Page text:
However, substance really isn't a driving force here, overdone comedy is and that's exactly why Jerry and Billy Ray are here. Jerry can't be taken seriously in the slightest, but he's a riot of a character that simply cannot be ignored. He quotes Nietzsche. He sharpens his knife in the middle of the night. In the dark. He injects himself to sleep. He trains in the nude early in the morning. With nunchucks. The only catch is that Jarrod Pistilli, who has surprisingly few credits to his name, can't quite hide how much he is obviously enjoying the part. He's trying to be Corey Feldman 80% of the time and Steve Buscemi the other 20%, especially vocally. He calls everyone 'boss'. If Jerry can't be taken seriously, Billy Ray is a step further. Mark Leslie Ford wears a hat with long feathers sticking out of it, alligator shoes and the sort of feather boa that a blaxploitation pimp might wear wrapped around his neck. He even carries a grenade on his key ring, but he's the host of a cable TV hunting show. With a British accent.

That first scene unfolds as a conflict between the pair of them over the use of a gas station pump, an imbecilic concept that works best as a demonstration of how over the top this film is going to get. Any audience members who get past it know precisely what they're in for and accept the lack of realism; not that a horror movie driven by chupacabra infected zombies was ever likely to be realistic, but you get the point. It's a testament to the talent of Dru Lockwood that he manages to keep his weak character somewhere in our realm of attention, because Ford and especially Pistilli, who has far more screen time, spend the entire picture doing anything they can to steal our attention back to them. Ford can do it just by calling himself a 'bad ass' (two words, not one, in his cultured British accent), while Pistilli has to resort to outdoing his previous exaggeration scene after scene. Frankly, it's a testament to his talent that we don't want to kill him half an hour in and he actually becomes rather endearing.
Beyond Jerry and Billy Ray, the most obvious things in Buck Wild are the movie references. Glodt and Albrecht can't resist throwing a whole host of them into the script, sometimes outright and sometimes through more obscured homage. The best example of the former is when Jerry and Craig argue over Lance, who is obviously not in good shape. Rather than dealing with him, they indulge in an escalating argument about Michael Corleone instead. They're in the middle of a zombie apocalypse and they're fighting about Andy Garcia. For the latter, one rescue scene is clearly a simultaneous homage to both Pulp Fiction and Deliverance, followed soon after by a pie to the face, demonstrating that it isn't just recent material getting the nod. Albrecht, who plays a naïve hero here with only a little substance, is clearly not quite so naïve when it comes to film history. He and Glodt refer to everything from The Road Warrior to 300 via The Boondock Saints. Well, that one loses them a little credibility in my book.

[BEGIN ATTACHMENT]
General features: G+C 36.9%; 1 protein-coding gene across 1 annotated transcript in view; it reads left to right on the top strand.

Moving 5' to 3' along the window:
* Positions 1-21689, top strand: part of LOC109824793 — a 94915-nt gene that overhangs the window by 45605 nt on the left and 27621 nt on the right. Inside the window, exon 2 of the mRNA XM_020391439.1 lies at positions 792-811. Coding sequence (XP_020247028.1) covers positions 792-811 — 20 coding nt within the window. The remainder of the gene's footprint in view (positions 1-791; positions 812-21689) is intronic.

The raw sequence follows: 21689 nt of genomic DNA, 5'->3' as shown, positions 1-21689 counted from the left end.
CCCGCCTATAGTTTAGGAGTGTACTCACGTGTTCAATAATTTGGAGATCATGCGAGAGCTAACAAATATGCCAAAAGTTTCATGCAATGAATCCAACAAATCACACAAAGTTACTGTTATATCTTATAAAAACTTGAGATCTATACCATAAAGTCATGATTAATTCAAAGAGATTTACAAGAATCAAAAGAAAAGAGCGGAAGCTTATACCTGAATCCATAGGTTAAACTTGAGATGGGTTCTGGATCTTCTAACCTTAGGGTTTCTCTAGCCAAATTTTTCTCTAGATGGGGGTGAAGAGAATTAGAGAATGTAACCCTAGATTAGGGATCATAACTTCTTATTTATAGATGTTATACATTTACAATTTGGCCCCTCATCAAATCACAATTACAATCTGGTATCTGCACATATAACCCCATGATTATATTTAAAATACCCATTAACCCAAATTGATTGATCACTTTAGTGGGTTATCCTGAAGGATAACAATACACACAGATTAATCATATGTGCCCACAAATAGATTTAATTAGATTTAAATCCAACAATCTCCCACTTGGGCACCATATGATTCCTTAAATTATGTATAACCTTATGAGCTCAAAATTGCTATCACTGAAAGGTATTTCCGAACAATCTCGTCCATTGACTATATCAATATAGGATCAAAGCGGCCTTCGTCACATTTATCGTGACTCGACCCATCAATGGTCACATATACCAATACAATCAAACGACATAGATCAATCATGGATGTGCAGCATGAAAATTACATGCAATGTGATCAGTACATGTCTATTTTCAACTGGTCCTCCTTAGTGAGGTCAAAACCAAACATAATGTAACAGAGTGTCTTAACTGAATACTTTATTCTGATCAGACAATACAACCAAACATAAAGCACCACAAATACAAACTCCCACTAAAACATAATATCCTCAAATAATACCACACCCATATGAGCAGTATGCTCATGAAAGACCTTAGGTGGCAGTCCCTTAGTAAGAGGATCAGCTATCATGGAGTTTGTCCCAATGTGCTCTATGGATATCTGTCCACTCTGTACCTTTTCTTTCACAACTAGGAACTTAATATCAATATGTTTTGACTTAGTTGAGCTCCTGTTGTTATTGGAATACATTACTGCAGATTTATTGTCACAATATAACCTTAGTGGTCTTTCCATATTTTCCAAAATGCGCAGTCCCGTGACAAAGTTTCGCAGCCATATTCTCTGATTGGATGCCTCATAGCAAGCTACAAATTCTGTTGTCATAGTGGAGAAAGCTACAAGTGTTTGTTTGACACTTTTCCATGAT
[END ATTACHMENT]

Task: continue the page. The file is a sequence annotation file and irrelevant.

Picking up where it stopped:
The only surprise is that the Braindead reference, a relatively obvious one given that this is a zombie comedy, doesn't go as hog wild as the source on the gore front. That sort of thing is reserved for other scenes; this is certainly the movie for you if you see killing a zombified priest with his own crucifix as humorous in a delightfully dark and twisted fashion. It needed more of that sort of thing and less of what Lance gets up to in the surreal scene that most obviously jumps the shark. As I mentioned earlier, there's a lot here to piss off zombie purists and that scene will have them throwing things at the screen. Those purists might enjoy how these backwoods folk react to zombies, which is frankly hilarious, but they'll have a few problems with the internal consistency. There's no real attention given to the outbreak's cause and the internal consistency seems to be rather lacking. Control certainly comes and go with abandon, which doesn't help the flimsy back story.

Perhaps that just wasn't a focus. Try to analyse this and it'll fall quickly apart under its own weight in gags. We end up following the jokes and wondering who will get a shot at stealing a scene from Pistilli or Ford. Dru Lockwood comes closest, with his disrobing antics. Albrecht is watchable with his Nathan Fillion charm, but he's too quiet to mount a challenge. Joe Stevens deserved more opportunity as the host of the apocalypse, in more ways than one, but he isn't given too much. Meg Cionni, who was such a delightful little pixie in Waking, is the precise opposite this time out, as sexually in your face here as she was distant and enticing there. This demonstrates her range, but doesn't give her much chance to grab our eyeballs because as soon as she's on screen, she's gone again. Tom, who kills a man with a fish here, calls Jerry 'a little over the top, don't you think.' Clearly he's also talking about the movie and, as long as you're OK with that, you'll have a blast going Buck Wild. It's a top ten trip.

No comments: